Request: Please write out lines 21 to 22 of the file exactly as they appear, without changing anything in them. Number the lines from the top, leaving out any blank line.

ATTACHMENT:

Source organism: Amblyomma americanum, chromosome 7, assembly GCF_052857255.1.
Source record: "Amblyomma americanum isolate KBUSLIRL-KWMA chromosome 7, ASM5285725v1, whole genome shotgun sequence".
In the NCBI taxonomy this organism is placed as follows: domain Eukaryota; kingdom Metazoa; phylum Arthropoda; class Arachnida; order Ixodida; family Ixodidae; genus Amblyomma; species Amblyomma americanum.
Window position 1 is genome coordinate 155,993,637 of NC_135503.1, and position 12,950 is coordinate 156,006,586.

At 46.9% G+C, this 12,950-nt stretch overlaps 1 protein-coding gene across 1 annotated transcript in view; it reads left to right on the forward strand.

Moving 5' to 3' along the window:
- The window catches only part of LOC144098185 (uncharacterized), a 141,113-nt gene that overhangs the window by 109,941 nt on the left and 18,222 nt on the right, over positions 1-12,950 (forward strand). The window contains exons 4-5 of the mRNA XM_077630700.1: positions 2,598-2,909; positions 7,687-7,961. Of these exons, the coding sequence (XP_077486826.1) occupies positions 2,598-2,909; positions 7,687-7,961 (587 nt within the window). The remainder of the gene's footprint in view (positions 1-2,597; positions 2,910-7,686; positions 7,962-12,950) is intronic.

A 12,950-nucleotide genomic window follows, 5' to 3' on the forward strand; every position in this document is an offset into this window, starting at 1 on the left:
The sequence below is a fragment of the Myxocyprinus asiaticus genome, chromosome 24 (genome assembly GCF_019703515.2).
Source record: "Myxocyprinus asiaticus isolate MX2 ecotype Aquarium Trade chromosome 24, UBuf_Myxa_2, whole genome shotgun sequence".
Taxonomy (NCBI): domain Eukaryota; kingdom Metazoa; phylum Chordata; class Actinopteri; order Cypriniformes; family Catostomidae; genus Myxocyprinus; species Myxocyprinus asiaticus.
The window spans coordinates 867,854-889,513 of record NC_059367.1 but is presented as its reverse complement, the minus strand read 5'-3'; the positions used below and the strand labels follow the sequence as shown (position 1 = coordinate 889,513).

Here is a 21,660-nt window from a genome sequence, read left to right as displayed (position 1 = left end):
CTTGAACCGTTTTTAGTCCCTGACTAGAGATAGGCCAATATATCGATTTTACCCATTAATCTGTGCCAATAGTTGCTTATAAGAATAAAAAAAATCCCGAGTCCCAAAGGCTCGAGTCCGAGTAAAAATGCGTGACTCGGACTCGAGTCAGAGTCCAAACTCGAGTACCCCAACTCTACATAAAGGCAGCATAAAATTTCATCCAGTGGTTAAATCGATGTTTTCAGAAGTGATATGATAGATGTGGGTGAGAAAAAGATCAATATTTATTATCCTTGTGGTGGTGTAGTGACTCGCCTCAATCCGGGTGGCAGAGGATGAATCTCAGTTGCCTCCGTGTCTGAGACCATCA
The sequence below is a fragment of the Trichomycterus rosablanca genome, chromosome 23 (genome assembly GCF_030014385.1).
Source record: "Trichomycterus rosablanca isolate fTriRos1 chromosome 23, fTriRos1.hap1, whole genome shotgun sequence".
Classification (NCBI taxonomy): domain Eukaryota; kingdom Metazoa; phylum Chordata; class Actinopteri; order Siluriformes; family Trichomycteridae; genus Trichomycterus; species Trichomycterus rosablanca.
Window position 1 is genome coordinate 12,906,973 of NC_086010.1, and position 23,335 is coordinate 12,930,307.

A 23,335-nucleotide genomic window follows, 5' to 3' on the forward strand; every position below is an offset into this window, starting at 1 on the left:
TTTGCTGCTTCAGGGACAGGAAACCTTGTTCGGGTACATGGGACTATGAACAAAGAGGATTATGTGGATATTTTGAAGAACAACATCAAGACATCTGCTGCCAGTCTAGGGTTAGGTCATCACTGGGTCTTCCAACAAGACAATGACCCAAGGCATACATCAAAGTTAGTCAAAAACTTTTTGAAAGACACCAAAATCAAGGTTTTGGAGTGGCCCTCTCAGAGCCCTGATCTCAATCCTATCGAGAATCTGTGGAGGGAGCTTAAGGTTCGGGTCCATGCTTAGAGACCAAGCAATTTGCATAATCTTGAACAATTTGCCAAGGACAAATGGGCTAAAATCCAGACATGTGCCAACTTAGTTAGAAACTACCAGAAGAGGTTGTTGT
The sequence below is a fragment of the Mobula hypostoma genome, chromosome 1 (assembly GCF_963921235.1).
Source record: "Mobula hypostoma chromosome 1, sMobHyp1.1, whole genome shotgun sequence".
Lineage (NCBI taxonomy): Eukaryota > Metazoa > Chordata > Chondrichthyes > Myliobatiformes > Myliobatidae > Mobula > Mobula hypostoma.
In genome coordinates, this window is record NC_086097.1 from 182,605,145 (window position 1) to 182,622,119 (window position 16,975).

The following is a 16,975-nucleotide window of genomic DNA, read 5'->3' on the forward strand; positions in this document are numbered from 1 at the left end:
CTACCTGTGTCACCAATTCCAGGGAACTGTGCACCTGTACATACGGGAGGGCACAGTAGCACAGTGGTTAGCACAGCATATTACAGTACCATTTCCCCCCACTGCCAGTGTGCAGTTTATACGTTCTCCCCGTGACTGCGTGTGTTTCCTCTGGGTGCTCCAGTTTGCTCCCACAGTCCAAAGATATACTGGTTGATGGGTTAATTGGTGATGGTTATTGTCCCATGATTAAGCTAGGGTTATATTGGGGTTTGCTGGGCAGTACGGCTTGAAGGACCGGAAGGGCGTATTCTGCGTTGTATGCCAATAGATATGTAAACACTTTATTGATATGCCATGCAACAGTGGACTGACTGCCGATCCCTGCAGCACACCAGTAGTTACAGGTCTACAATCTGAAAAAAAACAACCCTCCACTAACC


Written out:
The sequence below is a fragment of the Mobula hypostoma genome, chromosome 1 (assembly GCF_963921235.1).
Source record: "Mobula hypostoma chromosome 1, sMobHyp1.1, whole genome shotgun sequence".